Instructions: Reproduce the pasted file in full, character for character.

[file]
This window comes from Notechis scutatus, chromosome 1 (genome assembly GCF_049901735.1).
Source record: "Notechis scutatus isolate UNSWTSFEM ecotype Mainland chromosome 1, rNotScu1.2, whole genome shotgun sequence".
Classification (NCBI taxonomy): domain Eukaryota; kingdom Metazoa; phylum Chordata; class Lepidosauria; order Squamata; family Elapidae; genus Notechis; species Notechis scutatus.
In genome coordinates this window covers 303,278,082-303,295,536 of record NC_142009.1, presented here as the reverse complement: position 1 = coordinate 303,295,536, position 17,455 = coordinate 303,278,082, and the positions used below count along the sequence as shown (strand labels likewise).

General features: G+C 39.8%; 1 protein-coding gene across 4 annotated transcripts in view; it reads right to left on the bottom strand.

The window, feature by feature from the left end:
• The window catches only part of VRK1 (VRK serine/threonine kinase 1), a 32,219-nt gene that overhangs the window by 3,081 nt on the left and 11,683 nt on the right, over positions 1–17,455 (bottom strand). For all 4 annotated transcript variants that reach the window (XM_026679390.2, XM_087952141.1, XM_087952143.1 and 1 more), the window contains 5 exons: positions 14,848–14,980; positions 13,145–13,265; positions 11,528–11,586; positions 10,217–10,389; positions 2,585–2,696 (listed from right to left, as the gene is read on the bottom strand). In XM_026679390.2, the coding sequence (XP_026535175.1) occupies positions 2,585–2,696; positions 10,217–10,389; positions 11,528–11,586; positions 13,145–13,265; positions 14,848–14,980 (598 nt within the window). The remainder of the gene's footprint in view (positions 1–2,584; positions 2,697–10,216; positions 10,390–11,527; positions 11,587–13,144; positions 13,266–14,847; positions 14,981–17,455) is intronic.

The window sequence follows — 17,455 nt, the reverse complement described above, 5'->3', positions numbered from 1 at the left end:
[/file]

This window comes from Notechis scutatus, chromosome 1 (genome assembly GCF_049901735.1).
Source record: "Notechis scutatus isolate UNSWTSFEM ecotype Mainland chromosome 1, rNotScu1.2, whole genome shotgun sequence".
Classification (NCBI taxonomy): domain Eukaryota; kingdom Metazoa; phylum Chordata; class Lepidosauria; order Squamata; family Elapidae; genus Notechis; species Notechis scutatus.
In genome coordinates this window covers 303,278,082-303,295,536 of record NC_142009.1, presented here as the reverse complement: position 1 = coordinate 303,295,536, position 17,455 = coordinate 303,278,082, and the positions used below count along the sequence as shown (strand labels likewise).

General features: G+C 39.8%; 1 protein-coding gene across 4 annotated transcripts in view; it reads right to left on the bottom strand.

The window, feature by feature from the left end:
• The window catches only part of VRK1 (VRK serine/threonine kinase 1), a 32,219-nt gene that overhangs the window by 3,081 nt on the left and 11,683 nt on the right, over positions 1–17,455 (bottom strand). For all 4 annotated transcript variants that reach the window (XM_026679390.2, XM_087952141.1, XM_087952143.1 and 1 more), the window contains 5 exons: positions 14,848–14,980; positions 13,145–13,265; positions 11,528–11,586; positions 10,217–10,389; positions 2,585–2,696 (listed from right to left, as the gene is read on the bottom strand). In XM_026679390.2, the coding sequence (XP_026535175.1) occupies positions 2,585–2,696; positions 10,217–10,389; positions 11,528–11,586; positions 13,145–13,265; positions 14,848–14,980 (598 nt within the window). The remainder of the gene's footprint in view (positions 1–2,584; positions 2,697–10,216; positions 10,390–11,527; positions 11,587–13,144; positions 13,266–14,847; positions 14,981–17,455) is intronic.

The window sequence follows — 17,455 nt, the reverse complement described above, 5'->3', positions numbered from 1 at the left end: